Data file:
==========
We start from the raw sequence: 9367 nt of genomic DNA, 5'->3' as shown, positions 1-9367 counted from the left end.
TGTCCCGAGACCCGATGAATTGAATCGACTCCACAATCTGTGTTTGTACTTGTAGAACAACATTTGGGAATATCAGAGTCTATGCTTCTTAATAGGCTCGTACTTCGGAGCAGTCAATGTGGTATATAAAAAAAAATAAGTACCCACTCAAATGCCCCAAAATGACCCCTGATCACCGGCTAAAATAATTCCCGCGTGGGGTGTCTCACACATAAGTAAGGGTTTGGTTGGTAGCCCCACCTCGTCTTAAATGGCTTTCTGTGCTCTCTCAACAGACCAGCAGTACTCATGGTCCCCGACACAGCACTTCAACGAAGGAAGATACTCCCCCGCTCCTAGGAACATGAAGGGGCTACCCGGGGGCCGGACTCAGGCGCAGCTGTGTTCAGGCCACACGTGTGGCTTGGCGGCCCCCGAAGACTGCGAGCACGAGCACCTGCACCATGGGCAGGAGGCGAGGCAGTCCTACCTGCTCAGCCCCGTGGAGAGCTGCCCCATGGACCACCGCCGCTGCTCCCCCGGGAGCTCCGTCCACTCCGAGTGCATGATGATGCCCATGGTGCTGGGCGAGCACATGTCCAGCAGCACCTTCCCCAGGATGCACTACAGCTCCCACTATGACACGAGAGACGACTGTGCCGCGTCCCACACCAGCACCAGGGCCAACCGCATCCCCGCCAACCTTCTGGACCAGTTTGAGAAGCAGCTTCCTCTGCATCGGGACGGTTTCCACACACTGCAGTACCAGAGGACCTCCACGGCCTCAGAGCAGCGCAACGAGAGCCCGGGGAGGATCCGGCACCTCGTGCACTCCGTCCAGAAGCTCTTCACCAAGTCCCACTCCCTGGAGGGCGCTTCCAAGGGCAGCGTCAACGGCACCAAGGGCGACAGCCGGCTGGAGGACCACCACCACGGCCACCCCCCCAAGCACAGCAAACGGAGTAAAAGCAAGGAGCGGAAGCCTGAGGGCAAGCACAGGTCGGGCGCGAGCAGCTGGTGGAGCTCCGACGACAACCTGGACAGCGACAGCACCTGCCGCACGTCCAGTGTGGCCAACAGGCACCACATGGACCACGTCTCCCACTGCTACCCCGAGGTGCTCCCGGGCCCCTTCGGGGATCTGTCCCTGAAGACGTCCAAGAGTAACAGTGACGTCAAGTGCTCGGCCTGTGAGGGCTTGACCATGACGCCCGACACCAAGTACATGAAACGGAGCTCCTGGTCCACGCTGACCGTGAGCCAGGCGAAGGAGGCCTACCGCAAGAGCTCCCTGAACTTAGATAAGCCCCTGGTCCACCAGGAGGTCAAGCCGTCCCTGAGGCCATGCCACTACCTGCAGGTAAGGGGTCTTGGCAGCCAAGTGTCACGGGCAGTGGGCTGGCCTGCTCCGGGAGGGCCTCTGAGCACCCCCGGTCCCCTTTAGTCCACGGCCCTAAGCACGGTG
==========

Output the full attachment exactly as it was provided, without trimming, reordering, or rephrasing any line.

We start from the raw sequence: 9367 nt of genomic DNA, 5'->3' as shown, positions 1-9367 counted from the left end.
TGTCCCGAGACCCGATGAATTGAATCGACTCCACAATCTGTGTTTGTACTTGTAGAACAACATTTGGGAATATCAGAGTCTATGCTTCTTAATAGGCTCGTACTTCGGAGCAGTCAATGTGGTATATAAAAAAAAATAAGTACCCACTCAAATGCCCCAAAATGACCCCTGATCACCGGCTAAAATAATTCCCGCGTGGGGTGTCTCACACATAAGTAAGGGTTTGGTTGGTAGCCCCACCTCGTCTTAAATGGCTTTCTGTGCTCTCTCAACAGACCAGCAGTACTCATGGTCCCCGACACAGCACTTCAACGAAGGAAGATACTCCCCCGCTCCTAGGAACATGAAGGGGCTACCCGGGGGCCGGACTCAGGCGCAGCTGTGTTCAGGCCACACGTGTGGCTTGGCGGCCCCCGAAGACTGCGAGCACGAGCACCTGCACCATGGGCAGGAGGCGAGGCAGTCCTACCTGCTCAGCCCCGTGGAGAGCTGCCCCATGGACCACCGCCGCTGCTCCCCCGGGAGCTCCGTCCACTCCGAGTGCATGATGATGCCCATGGTGCTGGGCGAGCACATGTCCAGCAGCACCTTCCCCAGGATGCACTACAGCTCCCACTATGACACGAGAGACGACTGTGCCGCGTCCCACACCAGCACCAGGGCCAACCGCATCCCCGCCAACCTTCTGGACCAGTTTGAGAAGCAGCTTCCTCTGCATCGGGACGGTTTCCACACACTGCAGTACCAGAGGACCTCCACGGCCTCAGAGCAGCGCAACGAGAGCCCGGGGAGGATCCGGCACCTCGTGCACTCCGTCCAGAAGCTCTTCACCAAGTCCCACTCCCTGGAGGGCGCTTCCAAGGGCAGCGTCAACGGCACCAAGGGCGACAGCCGGCTGGAGGACCACCACCACGGCCACCCCCCCAAGCACAGCAAACGGAGTAAAAGCAAGGAGCGGAAGCCTGAGGGCAAGCACAGGTCGGGCGCGAGCAGCTGGTGGAGCTCCGACGACAACCTGGACAGCGACAGCACCTGCCGCACGTCCAGTGTGGCCAACAGGCACCACATGGACCACGTCTCCCACTGCTACCCCGAGGTGCTCCCGGGCCCCTTCGGGGATCTGTCCCTGAAGACGTCCAAGAGTAACAGTGACGTCAAGTGCTCGGCCTGTGAGGGCTTGACCATGACGCCCGACACCAAGTACATGAAACGGAGCTCCTGGTCCACGCTGACCGTGAGCCAGGCGAAGGAGGCCTACCGCAAGAGCTCCCTGAACTTAGATAAGCCCCTGGTCCACCAGGAGGTCAAGCCGTCCCTGAGGCCATGCCACTACCTGCAGGTAAGGGGTCTTGGCAGCCAAGTGTCACGGGCAGTGGGCTGGCCTGCTCCGGGAGGGCCTCTGAGCACCCCCGGTCCCCTTTAGTCCACGGCCCTAAGCACGGTG